Several stonecarvings are cited by Houston (1954) which depictsseveral Persian women and show the similarities between the depiction of men and women’s clothing. There are several points of interest in these carvings. First, you can see several headdress styles, from square veils to a simple head tie. All the women are wearing layers of dresses and skirts or robes (Houston, Fig. 179). Houston, Fig. 181 appears to be wearing a wrapped skirt over her tunic. You can also see the flowing style of tunics, robes and sashes (Houston, 1954). Houston’s theory is that Sasanian women wore two dresses with a skirt wrapped over top. For further illustrations you can also refer to Goldman’s article in Iranica Antiqua, though I disagree with some of his assumptions (1997).
I recently discovered an online archive of the Encyclopedia Iranica, which provided a helpful article on Sasanian clothing. This article supports the theory that Sasanian women wore both dresses and robes. This article also supports Houston’s theory that Sasanian women also wore skirts, which appear to be wrapped like sari’s over their dresses (Encyclopedia Iranica, 2003, also see Accessory 3 below). The Encyclopedia Iranica (2003, p 739-740) article describes this fashion as a chiffon with a “veil draped around the lower body and passing over the left shoulder.” Noble women, court musicians, and dancers wore this fashion (Encyclopedia Iranica, Clothing; 2003). Please note that the article indicates the dress worn under the skirt is a full-length dress, see above how the skirt of the dress is clearly visible under the wrap skirt.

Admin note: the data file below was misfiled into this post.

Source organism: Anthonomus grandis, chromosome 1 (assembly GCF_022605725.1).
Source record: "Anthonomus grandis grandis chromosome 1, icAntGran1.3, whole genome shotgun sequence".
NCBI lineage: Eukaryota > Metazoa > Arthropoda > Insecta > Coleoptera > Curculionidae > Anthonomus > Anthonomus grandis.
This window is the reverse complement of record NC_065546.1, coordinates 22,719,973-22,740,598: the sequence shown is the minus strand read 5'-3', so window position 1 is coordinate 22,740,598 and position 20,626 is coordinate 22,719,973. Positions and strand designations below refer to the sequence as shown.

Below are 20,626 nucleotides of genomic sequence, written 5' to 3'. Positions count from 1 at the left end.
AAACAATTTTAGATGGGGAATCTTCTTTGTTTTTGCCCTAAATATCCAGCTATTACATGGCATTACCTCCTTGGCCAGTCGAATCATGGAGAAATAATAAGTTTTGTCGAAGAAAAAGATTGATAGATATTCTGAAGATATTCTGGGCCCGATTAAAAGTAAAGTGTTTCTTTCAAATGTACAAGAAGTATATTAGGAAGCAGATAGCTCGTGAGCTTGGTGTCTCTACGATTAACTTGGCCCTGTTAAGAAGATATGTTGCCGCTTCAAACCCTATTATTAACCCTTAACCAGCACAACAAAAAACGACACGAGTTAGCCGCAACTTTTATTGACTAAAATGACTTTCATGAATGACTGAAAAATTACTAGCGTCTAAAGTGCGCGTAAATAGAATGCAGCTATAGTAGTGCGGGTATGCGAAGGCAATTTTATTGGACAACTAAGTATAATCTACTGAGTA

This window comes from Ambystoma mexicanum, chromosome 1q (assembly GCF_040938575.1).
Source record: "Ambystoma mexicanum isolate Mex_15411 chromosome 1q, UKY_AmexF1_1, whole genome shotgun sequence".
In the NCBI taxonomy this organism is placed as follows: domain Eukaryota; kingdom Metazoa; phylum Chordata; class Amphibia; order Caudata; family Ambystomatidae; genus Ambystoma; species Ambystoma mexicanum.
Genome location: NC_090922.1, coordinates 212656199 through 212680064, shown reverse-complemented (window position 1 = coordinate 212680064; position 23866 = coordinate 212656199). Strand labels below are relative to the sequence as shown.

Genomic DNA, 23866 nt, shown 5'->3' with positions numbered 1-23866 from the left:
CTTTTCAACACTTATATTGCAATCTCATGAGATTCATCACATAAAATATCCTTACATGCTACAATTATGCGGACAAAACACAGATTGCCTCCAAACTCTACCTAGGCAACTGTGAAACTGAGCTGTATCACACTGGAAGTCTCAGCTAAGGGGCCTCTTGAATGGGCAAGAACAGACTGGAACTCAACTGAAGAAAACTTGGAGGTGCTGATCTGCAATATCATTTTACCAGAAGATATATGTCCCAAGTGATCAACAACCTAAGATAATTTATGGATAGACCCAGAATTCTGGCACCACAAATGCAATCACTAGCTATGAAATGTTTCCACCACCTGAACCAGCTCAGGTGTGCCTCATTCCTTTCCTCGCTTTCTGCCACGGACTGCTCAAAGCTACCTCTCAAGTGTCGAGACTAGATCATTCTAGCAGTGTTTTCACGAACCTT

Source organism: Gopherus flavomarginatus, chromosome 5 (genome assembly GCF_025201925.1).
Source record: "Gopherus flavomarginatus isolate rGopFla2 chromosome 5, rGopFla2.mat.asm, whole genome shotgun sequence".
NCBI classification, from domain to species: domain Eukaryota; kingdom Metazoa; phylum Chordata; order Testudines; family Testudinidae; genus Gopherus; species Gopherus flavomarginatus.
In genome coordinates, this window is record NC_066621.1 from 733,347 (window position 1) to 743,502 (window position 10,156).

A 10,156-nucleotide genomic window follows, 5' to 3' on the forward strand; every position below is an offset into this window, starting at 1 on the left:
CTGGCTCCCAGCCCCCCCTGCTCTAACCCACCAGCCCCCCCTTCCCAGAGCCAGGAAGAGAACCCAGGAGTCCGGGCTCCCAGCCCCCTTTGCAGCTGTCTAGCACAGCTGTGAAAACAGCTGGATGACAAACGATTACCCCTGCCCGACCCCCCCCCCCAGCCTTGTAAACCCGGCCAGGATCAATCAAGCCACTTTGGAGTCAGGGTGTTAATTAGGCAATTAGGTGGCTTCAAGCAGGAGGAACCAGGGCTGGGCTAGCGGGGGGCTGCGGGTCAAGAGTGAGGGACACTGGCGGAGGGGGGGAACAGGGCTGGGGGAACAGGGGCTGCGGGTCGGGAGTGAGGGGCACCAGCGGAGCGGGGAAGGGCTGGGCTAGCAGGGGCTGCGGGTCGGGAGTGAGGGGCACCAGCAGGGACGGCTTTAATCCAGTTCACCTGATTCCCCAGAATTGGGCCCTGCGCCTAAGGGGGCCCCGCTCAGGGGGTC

The Encyclopedia Iranica “Clothing” (2003) article states that royal women’s fashion centered around dresses, though some queens were depicted wearing the same style robe as the men wear. The difference being that these royal women are often depicted wearing the robe open rather than closed (Encyclopedia Iranica, Clothing; 2003). I would strongly caution the reader against assuming that women never wore their robes closed. I would assume that this was merely an artistically pleasing depiction, not necessarily a point of fashion. The article also notes that the robes were fitted with round closures that were often tied at the breast (Encyclopedia Iranica, Clothing; 2003).
This is a section will discuss accessories worn by both women and men, because these are nearly gender neutral. The distinction between what men and women wore will be noted when appropriate, otherwise you may assume that the accessory was worn by either gender.
Starting at the top of the body is the headdress. I know many of you will be excited to know that I have finally documented women wearing turbans! The Encyclopedia Iranica “Clothing” (2003) article states that lower ranking women wore soft turbans! While higher-ranked women are exclusively depicted wearing veils (Encyclopedia Iranica, Clothing; 2003).